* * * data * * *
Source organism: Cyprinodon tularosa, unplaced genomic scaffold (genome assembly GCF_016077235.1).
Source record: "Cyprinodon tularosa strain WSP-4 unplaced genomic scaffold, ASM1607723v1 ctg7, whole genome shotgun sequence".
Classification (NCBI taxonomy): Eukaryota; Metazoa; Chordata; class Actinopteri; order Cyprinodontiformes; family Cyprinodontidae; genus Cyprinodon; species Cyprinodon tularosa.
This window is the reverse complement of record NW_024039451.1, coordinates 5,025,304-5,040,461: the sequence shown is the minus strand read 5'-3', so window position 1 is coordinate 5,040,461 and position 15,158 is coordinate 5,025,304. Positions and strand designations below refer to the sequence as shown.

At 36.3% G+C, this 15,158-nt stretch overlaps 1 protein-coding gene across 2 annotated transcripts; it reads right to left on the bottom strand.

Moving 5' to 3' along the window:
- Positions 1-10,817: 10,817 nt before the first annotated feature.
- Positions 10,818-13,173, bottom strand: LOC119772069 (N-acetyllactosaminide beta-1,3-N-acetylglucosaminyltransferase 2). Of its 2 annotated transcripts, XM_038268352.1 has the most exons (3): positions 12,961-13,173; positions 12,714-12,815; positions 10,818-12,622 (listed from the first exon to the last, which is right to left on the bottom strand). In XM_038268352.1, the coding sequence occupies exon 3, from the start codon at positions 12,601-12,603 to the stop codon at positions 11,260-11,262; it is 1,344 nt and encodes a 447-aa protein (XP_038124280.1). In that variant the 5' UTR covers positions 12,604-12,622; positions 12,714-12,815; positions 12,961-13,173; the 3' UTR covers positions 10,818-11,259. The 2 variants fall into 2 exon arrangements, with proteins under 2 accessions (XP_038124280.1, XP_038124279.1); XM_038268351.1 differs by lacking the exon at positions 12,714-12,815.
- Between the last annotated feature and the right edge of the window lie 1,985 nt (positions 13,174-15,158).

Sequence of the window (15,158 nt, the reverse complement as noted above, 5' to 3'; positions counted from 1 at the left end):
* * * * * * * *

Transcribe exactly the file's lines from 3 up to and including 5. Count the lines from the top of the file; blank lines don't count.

Classification (NCBI taxonomy): Eukaryota; Metazoa; Chordata; class Actinopteri; order Cyprinodontiformes; family Cyprinodontidae; genus Cyprinodon; species Cyprinodon tularosa.
This window is the reverse complement of record NW_024039451.1, coordinates 5,025,304-5,040,461: the sequence shown is the minus strand read 5'-3', so window position 1 is coordinate 5,040,461 and position 15,158 is coordinate 5,025,304. Positions and strand designations below refer to the sequence as shown.

At 36.3% G+C, this 15,158-nt stretch overlaps 1 protein-coding gene across 2 annotated transcripts; it reads right to left on the bottom strand.